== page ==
Did you know this: In Los Angeles County, about 100 million gallons of water and debris flow through the storm drain system each dry day. One hundred million gallons would fill the Rose Bowl 1.2 times! On rainy days, this daily flow can increase to 10 billion gallons.
So what does this have to do with you and your remodeling projects? Of course, completing DIY home projects certainly brings a sense of accomplishment and pride in your hard work. However, while you are working to improve the appearance and efficiency of your home, you may also be unintentionally contributing to environmental damage.
It is important to remember that when you undertake any home project, you can potentially allow toxic chemicals to flow into the storm drain system and eventually into the ocean (see photos). On a large scale, this pollution affects public health, closes beaches and harms aquatic life and their habitats.
The pollutants — including paint, motor oil, pesticides and fertilizers — are picked up as water from rainstorms, hoses and sprinklers drains from streets and lawns into 34,000 curb inlets, or catch basins, throughout the city of Los Angeles. From there, this "toxic soup" flows through a massive system of pipes and open channels straight to the beaches and ocean untreated.
It is the responsibility of every homeowner and avid DIYer to follow these best management practices in order to control and further prevent toxic substances from polluting communities, beaches and water bodies.
Click here to see tips for preventing stormwater pollution during: light construction, painting, paint removal and landcaping and gardening.
Fresh concrete and mortar application materials can wash down or blow into the street, gutter or storm drain, posing a hazard to sea life and humans. Here are some tips:
• Do not mix up more fresh concrete or cement than you will use.
• Store bags of cement and plaster under cover. Protect these materials from rainfall, runoff and wind, away from gutters and storm drains.
• Never dispose of cement washout or concrete dust onto driveways, streets, gutters or storm drains.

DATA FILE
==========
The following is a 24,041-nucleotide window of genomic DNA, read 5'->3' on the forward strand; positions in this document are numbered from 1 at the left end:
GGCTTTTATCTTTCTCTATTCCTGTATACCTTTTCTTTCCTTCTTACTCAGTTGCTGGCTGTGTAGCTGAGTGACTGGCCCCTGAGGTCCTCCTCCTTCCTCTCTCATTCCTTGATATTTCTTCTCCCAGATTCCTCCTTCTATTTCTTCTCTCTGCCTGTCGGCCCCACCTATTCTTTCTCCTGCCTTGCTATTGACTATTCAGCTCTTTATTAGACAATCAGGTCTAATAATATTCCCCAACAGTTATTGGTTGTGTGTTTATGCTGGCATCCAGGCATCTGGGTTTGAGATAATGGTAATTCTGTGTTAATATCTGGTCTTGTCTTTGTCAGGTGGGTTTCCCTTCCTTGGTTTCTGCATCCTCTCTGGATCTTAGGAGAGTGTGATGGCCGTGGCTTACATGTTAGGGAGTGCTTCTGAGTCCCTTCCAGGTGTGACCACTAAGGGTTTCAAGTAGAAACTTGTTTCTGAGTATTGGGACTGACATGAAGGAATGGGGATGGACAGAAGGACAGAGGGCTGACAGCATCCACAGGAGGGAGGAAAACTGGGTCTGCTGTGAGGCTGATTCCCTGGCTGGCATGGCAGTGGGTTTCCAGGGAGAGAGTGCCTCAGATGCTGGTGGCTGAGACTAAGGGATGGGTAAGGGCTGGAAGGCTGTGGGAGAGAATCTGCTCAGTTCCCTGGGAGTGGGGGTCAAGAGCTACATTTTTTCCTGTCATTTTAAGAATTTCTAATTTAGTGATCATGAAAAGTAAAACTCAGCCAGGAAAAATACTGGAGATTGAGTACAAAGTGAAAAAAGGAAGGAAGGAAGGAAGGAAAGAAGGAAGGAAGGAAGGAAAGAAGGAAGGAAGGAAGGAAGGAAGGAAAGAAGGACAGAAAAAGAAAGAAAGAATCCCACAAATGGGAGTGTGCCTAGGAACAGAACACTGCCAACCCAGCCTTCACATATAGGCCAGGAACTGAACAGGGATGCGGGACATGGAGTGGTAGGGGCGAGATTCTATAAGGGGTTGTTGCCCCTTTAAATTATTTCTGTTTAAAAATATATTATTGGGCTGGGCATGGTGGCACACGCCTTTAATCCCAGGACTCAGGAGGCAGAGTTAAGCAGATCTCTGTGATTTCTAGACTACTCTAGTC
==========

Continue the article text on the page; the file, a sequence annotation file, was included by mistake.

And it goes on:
Paints and solvents contain chemicals that are harmful to sea life. Toxic chemicals can come from liquid or solid products or from cleaning residues on rags. Consider these tips:
• Never clean brushes or rinse paint containers into a street, gutter or storm drain.
• For oil-based paints, paint out brushes to the extent possible. Clean with thinner and then filter and reuse thinner.
• For water-based paints, paint out brushes to the extent possible, then rinse in the sink.
• Chemical paint stripping residue, including saturated rags, is a hazardous waste and should be taken to a household hazardous waste collection center.
• Chips and dust from marine paints or paints containing lead or tributyl tin are also hazardous wastes. Sweep them up and save them for proper disposal at a S.A.F.E. center.
The City of Los Angeles provides S.A.F.E Centers (Solvents, Automotive, Flammables and Electronics), collection facilities that accept residential hazardous waste. These six permanent locations are a free and easy way to properly dispose of unsafe materials. Call (888) CLEAN-LA or visit www.LAstormwater.org for addresses and business hours.
Landscaping and Gardening
Intensive gardening and landscaping increase the likelihood that garden chemicals and soil will wash into storm drains. Pesticides and herbicides not only kill garden invaders, they also harm insects, poison fish and contaminate ground and ocean water. Here are some tips:
• Use organic or non-toxic fertilizers and pesticides. Do not fertilize or use pesticides near ditches, gutters or storm drains.
• Store pesticides, fertilizers and chemicals in a covered area to prevent runoff.
• Do not blow, sweep, hose or rake leaves into the street, gutter or storm drain.
• Do not apply pesticides or fertilizers when you think it might rain soon.
• Conserve water by using drip irrigation, soaker hoses or micro-spray system; overwatering your lawn allows for excess water to travel through the street and carry debris and toxins into the catch basins.